What are feelings?
As a counselor, I talk about emotions with people a lot. But what are they? It’s a tough question. On the surface, it seems self-explanatory. Emotions are feelings. But what is it really? Well, a feeling is something you feel. But feel how? How do you know the difference between feeling happy, sad, scared, angry, confused, embarrassed?
Let’s break it down.
Feelings are internal responses to external stimuli—fancy way of saying a sense of something happening inside us in response to sometime outside us. According to Robert Augustus Masters, author of Emotional Intimacy (2013), feelings are “noncongnitive,” meaning you don’t have to think about a feeling for it to happen. Feelings are reflexive, you can’t help having them. Like a reflex test at the consultant’s office when he taps your knee to see if your foot will bounce up. Feelings work the same way. Your body responds to its environment, and your brain tries to put language and meaning to it. It is visceral, instinctual, automatic. When you’re sad, you might feel a tightness is your throat, stinging or watering in your eyes, a plummeting sensation in your stomach. When you’re embarrassed, you might feel your face get hot, shakiness in your legs, sweat on the back of your neck, your heart race.
How are feelings and emotions different? Masters makes a few important distinctions between the two. Yes, emotions are feelings, but “emotion is all about how we handle that feeling” (Masters, 2013). Emotions gather all kinds of context together—like thinking, past experiences, social input, body sensations, and personal viewpoint—making them reflective. Emotions make connections between all of this information in the blink of an eye.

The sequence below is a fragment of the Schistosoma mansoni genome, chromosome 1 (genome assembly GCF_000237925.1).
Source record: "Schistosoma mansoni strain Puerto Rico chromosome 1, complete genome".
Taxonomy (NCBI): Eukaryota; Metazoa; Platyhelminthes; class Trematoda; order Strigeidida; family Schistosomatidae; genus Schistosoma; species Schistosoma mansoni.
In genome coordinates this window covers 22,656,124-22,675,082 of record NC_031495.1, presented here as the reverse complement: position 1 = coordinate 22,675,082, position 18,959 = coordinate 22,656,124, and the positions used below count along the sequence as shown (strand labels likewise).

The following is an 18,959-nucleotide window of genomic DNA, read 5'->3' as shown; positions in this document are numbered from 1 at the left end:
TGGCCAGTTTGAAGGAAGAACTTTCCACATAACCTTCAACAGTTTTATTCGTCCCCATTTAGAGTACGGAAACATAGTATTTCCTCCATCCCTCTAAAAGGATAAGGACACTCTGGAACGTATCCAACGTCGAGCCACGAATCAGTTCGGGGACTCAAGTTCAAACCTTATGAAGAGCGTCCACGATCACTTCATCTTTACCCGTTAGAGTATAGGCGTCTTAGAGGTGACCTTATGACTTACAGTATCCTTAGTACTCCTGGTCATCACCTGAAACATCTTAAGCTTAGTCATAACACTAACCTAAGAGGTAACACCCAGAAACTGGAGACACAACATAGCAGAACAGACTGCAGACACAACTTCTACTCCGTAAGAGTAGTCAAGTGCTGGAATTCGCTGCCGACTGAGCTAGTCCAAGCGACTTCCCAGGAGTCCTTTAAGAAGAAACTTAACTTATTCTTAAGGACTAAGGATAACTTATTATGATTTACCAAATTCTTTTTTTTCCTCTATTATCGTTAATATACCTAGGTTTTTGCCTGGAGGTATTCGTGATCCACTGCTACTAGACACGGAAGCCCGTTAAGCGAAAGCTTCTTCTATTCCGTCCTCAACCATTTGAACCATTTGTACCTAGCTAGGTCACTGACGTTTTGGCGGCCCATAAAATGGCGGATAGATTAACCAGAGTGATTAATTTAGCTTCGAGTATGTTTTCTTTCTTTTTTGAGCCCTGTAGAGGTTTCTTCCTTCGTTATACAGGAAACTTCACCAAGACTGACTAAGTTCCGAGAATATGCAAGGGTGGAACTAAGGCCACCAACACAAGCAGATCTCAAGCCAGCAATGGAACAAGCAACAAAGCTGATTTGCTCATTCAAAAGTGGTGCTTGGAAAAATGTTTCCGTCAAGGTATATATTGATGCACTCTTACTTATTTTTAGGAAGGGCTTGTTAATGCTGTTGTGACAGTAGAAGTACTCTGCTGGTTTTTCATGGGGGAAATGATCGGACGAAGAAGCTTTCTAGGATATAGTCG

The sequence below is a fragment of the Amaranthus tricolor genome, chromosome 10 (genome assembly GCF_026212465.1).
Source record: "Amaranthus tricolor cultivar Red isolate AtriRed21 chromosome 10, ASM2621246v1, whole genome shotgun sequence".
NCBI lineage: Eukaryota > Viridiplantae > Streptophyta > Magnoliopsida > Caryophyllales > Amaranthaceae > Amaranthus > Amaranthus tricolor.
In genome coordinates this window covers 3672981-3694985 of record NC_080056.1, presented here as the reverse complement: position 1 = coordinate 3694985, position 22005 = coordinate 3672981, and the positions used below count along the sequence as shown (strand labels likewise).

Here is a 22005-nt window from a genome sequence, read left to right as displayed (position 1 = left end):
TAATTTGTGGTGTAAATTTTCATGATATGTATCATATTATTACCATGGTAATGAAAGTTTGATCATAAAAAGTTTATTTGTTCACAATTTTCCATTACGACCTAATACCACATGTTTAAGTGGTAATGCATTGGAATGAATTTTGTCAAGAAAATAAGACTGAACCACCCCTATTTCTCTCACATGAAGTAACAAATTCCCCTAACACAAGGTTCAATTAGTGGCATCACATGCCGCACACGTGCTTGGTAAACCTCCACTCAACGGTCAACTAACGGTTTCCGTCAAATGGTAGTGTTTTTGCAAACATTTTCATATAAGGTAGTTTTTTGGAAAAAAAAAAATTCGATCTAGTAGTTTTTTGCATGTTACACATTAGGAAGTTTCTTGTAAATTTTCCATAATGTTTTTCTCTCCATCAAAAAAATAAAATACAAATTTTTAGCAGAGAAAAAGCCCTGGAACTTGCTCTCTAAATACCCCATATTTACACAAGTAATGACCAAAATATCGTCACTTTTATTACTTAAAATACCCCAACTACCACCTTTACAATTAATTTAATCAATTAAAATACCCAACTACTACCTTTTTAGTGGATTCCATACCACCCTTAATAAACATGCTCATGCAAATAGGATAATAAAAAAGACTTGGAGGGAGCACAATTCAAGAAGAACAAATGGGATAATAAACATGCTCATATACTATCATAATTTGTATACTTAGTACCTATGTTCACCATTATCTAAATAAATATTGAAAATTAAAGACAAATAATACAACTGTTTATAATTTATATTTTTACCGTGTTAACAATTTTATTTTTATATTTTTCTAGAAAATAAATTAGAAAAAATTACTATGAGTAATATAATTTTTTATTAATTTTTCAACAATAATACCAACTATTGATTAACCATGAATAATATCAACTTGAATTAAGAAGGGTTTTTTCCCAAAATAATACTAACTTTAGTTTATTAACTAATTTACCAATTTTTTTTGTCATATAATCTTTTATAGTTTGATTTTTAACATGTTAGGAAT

Now that we have a deeper understanding of what feelings and emotions are, what do we do with them? Feelings and emotions are often treated like an archaic nuisance. You may have heard that it isn’t lady-like to be angry, or it isn’t manly to be sad. We brush our feelings and emotions under the rug and pretend that they never existed. If you haven’t heard this yet, or need a reminder, IT’S OK TO HAVE FEELINGS! It doesn’t make you weak or less-than in any way. Masters paints a picture of us ‘fighting or wrestling with our emotions like an opponent,’ however, by denying ourselves these completely natural responses, we actually do ourselves more harm than good.
Our feelings and emotions can give us a lot of insight into how we are experiencing the world around us. In counseling, we frequently talk about how our feelings impact our actions. This is typically paired with an approach called Cognitive Behavioral Therapy. Through this model, we can investigate how our thoughts, feelings, and behavior feed into one another.
If we have negative thoughts, like “everyone at school thinks I’m stupid,” we will might feel hopeless and unmotivated, so we will likely avoid our homework or put off studying for a big test. With the help of the CBT model, we can try adjusting some part of that thought-feeling-behaving cycle. By changing the thought, “everyone at school thinks I’m stupid” to “some subjects in school are challenging to me, but I know that I’m smart,” our hopelessness may subside, we feel a little more motivated to try, and begin taking action to improve our grades. Our feelings and emotions don’t have to be a setback. Instead, they can be useful tools in our belt as we work toward health and wholeness. Once we identify what we’re feeling, why we’re feeling that way, and how it’s effecting our behavior, we can make major changes!